Migrants dare to DREAM in America
Protesters calling for the DREAM Act to be pushed through in February. Photo by longislandwins under a CC Licence.
You can say that Obama was pandering for election-year purposes with his announcement last week that the government will no longer deport undocumented immigrants who came to the United States as children. You can say that the new policy does not go far enough in securing thoroughgoing immigration reform. So be it.
The change is nevertheless a tremendous advance that will affect some 800,000 young people who have been living in fear and uncertainty about their ability to stay in the country. And it is worth spending a moment to pay homage to the DREAM Act students whose extraordinary activism made it possible.
In case you haven’t followed this issue, the DREAM Act is a piece of legislation that would give legal status and create a path to citizenship for young immigrants, some of whom have spent almost their entire lives in the United States, who are going to college or serving in the military. The bill was passed by the House in 2010, and even got fifty-one votes in the Senate, but it could not overcome a Republican filibuster.
Undaunted, student activists supporting the bill—young people known as DREAMers—continued to push for the legislation with a series of gutsy actions. It is their dedication that has compelled Obama’s executive order, which represents an end-run around Congress. The order implements many of the practical mandates of the DREAM Act, giving legal status to young immigrants who have been in the country for more than five years and who have graduated high school, earned a GED [General Educational Development qualification], or enlisted in the military.
When I say the students took gutsy actions, I mean gutsy. I quote here a story from last December:
“A pair of college students from Southern California recently walked into a Border Patrol office in Alabama, the state whose immigration law is considered the harshest in the nation. Jonathan Perez, 24, and Isaac Barrera, 20, openly admitted to the federal officers on duty in Mobile, Alabama, that they were undocumented. It was a brazen act of protest against what the students said were the contradictory immigration enforcement policies of the Obama administration.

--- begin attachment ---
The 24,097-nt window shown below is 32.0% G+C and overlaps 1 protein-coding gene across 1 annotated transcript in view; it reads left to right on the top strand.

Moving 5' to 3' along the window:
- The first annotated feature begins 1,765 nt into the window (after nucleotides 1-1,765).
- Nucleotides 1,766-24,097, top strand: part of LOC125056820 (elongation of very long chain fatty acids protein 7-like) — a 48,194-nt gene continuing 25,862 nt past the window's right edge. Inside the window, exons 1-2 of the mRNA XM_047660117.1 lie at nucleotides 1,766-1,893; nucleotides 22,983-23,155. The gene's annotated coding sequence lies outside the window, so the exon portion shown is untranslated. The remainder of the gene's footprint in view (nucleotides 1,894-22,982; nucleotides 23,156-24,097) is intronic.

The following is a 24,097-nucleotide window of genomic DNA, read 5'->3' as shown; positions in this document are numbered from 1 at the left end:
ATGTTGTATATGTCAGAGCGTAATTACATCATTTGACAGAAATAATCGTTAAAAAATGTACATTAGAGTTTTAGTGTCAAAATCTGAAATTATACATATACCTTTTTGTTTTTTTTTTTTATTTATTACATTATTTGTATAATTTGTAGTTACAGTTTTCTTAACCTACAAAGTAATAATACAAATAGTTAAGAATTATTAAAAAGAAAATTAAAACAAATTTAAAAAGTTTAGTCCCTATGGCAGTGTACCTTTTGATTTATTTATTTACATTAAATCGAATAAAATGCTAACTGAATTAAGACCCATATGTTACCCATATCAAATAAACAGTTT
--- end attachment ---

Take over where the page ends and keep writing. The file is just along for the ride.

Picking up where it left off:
“Within the hour, the Pasadena City College students were arrested and swallowed up in what critics call the quagmire of immigration detention. They spent more than two weeks in custody, initially in Alabama and later at a federal detention facility in Louisiana. Perez, who came to the US from Colombia with his family when he was 3 years old, said landing in federal immigration detention last month ‘was about coming out of the shadows.’
‘We need to live without fear because the fear paralyzes us,’ Perez told The Huffington Post. ‘If we stay quiet, we stay in the shadows.’”
The amount of strength and resolve that Perez and Barrera displayed is jaw-dropping. Remarkably, these students were only two of many who have taken similar actions in recent years, making the decision (in language borrowed from the gay liberation movement) to ‘come out’ as undocumented and to use their lives and their stories as illustrations of why current immigration law is illogical and deeply unfair.
More recently, DREAMers began occupying Obama campaign offices, insisting that they would not be ignored and that they would make their cause an election issue in swing states where the Latino vote often proves decisive – such as Colorado, where two students went on hunger strike.
Each public declaration, each coming out, has had a ripple effect.
After Obama’s announcement, the program Democracy Now featured as guests two individuals who have organized support for the DREAM Act: Jose Antonio Vargas, who came out as undocumented last year in a prominent story in the New York Times Magazine, and Lorella Praeli, who serves on the United We Dream National Coordinating Committee. Each spoke about how they had been moved to take great personal risks in support of the immigrant rights movement.
As for Obama’s electoral pandering: the fact that a politician decides that it is expedient to cave to your demands is no indictment of social movement efforts. Quite the contrary. The point of activism is to create the conditions so that, when politicians decide to pander, they pander in the right way. That is to say: when politicians decide that they can no longer ignore pressure from their constituents and need to act, they act by making a concession to legitimate popular needs.
In this case, instead of deciding it was advantageous to cave to anti-immigrant racists, Obama looked for a way to please a mobilized and dissatisfied Latino base. We have the DREAMers to thank for that.
That the executive order does not go far enough is also a reality. The president himself has acknowledged it, stating, ‘This is not amnesty. This is not immunity. This is not a path to citizenship. It’s not a permanent fix. This is a temporary, stopgap measure.’ An executive order can be reversed by a future administration, and even the DREAM Act, if passed, would only be a modest step toward comprehensive immigration reform for all people, young and old.
But if you are looking for how ultimately to win a comprehensive solution, there are few better teachers than the students who have brought us this far. Militancy, courage, persistence, a clear and just purpose, and willingness to make personal sacrifices. These are powerful ingredients for change.
These DREAMers aren’t finished yet. America’s shifting demographics are on their side. And their recent victory gives them a well-deserved shot of encouragement.
As Praeli said in a moment of inspiration, ‘I think we’re unstoppable.’